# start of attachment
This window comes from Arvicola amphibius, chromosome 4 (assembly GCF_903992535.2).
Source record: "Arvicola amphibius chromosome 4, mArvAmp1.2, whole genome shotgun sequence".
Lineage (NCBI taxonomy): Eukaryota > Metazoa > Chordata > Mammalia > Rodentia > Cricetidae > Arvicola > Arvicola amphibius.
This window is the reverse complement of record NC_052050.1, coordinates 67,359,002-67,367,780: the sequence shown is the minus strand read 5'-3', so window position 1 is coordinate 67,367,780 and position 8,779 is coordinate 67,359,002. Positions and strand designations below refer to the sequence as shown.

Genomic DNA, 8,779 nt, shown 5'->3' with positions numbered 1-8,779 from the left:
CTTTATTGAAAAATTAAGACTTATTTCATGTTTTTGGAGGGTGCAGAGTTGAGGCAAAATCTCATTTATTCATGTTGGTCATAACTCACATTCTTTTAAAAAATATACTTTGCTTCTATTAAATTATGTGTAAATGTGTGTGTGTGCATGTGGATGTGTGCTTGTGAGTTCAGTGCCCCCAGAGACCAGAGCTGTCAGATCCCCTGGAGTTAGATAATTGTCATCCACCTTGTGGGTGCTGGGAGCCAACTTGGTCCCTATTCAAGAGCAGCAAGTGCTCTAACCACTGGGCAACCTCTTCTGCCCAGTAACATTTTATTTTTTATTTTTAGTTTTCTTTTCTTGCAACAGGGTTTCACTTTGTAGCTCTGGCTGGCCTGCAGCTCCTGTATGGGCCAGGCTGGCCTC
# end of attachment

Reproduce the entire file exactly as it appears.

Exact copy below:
This window comes from Arvicola amphibius, chromosome 4 (assembly GCF_903992535.2).
Source record: "Arvicola amphibius chromosome 4, mArvAmp1.2, whole genome shotgun sequence".
Lineage (NCBI taxonomy): Eukaryota > Metazoa > Chordata > Mammalia > Rodentia > Cricetidae > Arvicola > Arvicola amphibius.
This window is the reverse complement of record NC_052050.1, coordinates 67,359,002-67,367,780: the sequence shown is the minus strand read 5'-3', so window position 1 is coordinate 67,367,780 and position 8,779 is coordinate 67,359,002. Positions and strand designations below refer to the sequence as shown.

Genomic DNA, 8,779 nt, shown 5'->3' with positions numbered 1-8,779 from the left:
CTTTATTGAAAAATTAAGACTTATTTCATGTTTTTGGAGGGTGCAGAGTTGAGGCAAAATCTCATTTATTCATGTTGGTCATAACTCACATTCTTTTAAAAAATATACTTTGCTTCTATTAAATTATGTGTAAATGTGTGTGTGTGCATGTGGATGTGTGCTTGTGAGTTCAGTGCCCCCAGAGACCAGAGCTGTCAGATCCCCTGGAGTTAGATAATTGTCATCCACCTTGTGGGTGCTGGGAGCCAACTTGGTCCCTATTCAAGAGCAGCAAGTGCTCTAACCACTGGGCAACCTCTTCTGCCCAGTAACATTTTATTTTTTATTTTTAGTTTTCTTTTCTTGCAACAGGGTTTCACTTTGTAGCTCTGGCTGGCCTGCAGCTCCTGTATGGGCCAGGCTGGCCTC